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Tanzania 2019- Northern Circuit Green Season


Amylovescritters
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Amylovescritters

Well after much procrastination I figure I better start this report already... We planned this trip for over a year and before I even get started I need to thank so many of the experts on this forum. Your input was truly invaluable. Many heartfelt thanks. 

After much deliberation to get our itinerary squared and incredible anticipation we ( me, the hubs, my mom, and our bffCraig) finally left forTZ on March 29th. Several long flights later we arrived at Kilimanjaro Airport on the 30th around 2030 (830pm). It really didn’t take too long to get through customs and obtain a visa. It was raining pretty hard and consistently upon arrival and continued for the night. Was I a little concerned? Nah. We were traveling with The Wild Source (cannot recommend them strongly enough they were a perfect fit for us and I am already planning Botswana with them) and were promptly met and transferred to Arumeru River Lodge for two nights. There were tiny frogs everywhere with the rains and I was already delighted... upon arrival we had some beers and quickly headed for our patios to watch the rains. All in all, we loved the lodge, the pool, and mostly the grounds with abundant dik dik, monkeys, and birds. We all slept and ate well in preparation for our safari beginning on April 1.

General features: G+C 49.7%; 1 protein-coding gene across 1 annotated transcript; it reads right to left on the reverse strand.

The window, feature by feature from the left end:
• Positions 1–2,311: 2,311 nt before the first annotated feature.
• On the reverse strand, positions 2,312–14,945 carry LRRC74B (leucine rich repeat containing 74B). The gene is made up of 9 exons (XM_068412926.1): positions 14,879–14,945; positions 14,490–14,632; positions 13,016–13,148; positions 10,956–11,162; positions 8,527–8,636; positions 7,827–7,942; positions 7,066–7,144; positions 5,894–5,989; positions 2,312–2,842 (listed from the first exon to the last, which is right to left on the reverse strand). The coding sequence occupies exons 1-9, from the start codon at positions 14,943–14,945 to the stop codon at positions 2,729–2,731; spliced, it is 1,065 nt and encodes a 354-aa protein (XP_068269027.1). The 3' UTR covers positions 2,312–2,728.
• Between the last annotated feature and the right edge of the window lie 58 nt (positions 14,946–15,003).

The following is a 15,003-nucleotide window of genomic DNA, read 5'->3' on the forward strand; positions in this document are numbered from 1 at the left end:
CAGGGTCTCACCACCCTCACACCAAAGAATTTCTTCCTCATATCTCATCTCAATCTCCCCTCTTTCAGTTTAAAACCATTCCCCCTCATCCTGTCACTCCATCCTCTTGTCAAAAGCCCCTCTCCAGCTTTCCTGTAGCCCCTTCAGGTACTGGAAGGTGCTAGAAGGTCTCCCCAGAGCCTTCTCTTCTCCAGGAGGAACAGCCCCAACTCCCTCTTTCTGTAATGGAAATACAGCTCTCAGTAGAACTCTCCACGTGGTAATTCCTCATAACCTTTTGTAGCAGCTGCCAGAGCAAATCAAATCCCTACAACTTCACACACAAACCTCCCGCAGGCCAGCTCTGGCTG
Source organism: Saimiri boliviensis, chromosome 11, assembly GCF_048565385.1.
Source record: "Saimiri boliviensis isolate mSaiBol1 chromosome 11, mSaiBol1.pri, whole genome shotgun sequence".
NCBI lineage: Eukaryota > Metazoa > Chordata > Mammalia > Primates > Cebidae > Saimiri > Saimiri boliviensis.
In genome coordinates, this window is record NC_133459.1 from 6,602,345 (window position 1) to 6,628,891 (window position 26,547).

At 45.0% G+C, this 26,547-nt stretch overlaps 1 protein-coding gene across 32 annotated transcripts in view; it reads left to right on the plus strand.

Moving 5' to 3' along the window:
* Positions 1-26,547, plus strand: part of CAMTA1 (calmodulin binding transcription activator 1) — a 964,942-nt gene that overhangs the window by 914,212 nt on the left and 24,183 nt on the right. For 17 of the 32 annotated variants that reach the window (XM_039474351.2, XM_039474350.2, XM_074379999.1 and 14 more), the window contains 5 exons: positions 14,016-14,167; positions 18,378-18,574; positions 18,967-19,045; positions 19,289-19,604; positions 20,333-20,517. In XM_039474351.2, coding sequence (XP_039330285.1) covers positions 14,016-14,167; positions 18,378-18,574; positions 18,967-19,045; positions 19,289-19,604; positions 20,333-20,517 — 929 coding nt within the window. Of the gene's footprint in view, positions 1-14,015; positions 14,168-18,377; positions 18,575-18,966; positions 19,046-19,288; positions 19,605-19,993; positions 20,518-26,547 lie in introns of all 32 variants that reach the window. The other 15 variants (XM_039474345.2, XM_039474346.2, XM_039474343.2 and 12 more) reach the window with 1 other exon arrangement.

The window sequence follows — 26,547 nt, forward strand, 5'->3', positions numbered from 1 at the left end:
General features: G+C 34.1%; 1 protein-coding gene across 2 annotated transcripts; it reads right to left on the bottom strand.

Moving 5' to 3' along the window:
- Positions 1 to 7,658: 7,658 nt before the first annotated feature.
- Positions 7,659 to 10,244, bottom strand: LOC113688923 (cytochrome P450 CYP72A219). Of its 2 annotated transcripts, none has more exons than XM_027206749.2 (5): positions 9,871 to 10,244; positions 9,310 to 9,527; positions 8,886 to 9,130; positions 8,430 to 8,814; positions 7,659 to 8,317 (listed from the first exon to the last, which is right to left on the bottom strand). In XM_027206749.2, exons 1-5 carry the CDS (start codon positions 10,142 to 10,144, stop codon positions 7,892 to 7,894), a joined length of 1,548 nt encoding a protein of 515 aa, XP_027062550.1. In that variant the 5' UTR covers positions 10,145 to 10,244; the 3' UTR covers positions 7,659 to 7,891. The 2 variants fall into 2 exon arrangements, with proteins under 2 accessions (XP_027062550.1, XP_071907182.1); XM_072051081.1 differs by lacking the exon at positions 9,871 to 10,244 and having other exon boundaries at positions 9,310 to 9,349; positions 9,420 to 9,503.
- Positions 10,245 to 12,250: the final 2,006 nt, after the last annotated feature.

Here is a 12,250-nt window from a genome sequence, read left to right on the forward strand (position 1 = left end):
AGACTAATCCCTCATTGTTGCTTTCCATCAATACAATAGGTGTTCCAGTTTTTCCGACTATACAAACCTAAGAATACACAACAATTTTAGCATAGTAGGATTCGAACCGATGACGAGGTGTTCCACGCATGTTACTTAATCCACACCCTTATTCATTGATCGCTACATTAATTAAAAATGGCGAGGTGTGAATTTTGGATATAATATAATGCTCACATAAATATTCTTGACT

Our wonderful guide, Fadhil, met us at about 830am after suffering a flat tire and we were off, finally! The excitement was nearly too much. Lol. We stopped at a store in Arusha to hit an ATM and grab some snacks and beverages (adult and otherwise). Come on guys, hurry up!! The store was huge and immaculate. Better than many in the states. Fadhil said that most locals cannot afford to shop there and that it caters to tourists and folks working at a nearby consolate or embassies or something government related. Quite sad. Onward!

 

Traveling to Tarangire we drove by miles and miles of Masai cattle lands and several villages. It seems much in this area has been overgrazed beyond the point of any return... We continued on, clicking photos here and there of cattle, goats, donkeys, and villages. Oh the joy upon reaching the gate! 

 

We were immediately greeted by vervet monkeys and a myriad of wonderful birds, Buffalo weavers of several  species, starlings of several species, several species of hornbills, Mongoose etc. Herds were easily observed from the overlook tower. A cheeky monkey stole a sandwich while someone in our group was taking a pic (not me lol). After lunch we were off into the park... Yay! 

 

The rains had not really begun in earnest as of yet and the park was gloriously filled with game. Wildebeest, zebra, impala, giraffe, waterbuck, ostriches, elephants, dik dik, even saw a couple gemsbok/fringe-eared oryx. Birds galore, green and lush, and Baobabs in full leaf. This park really captured my heart. The landscape and essence is beyond words. Quintessential Africa.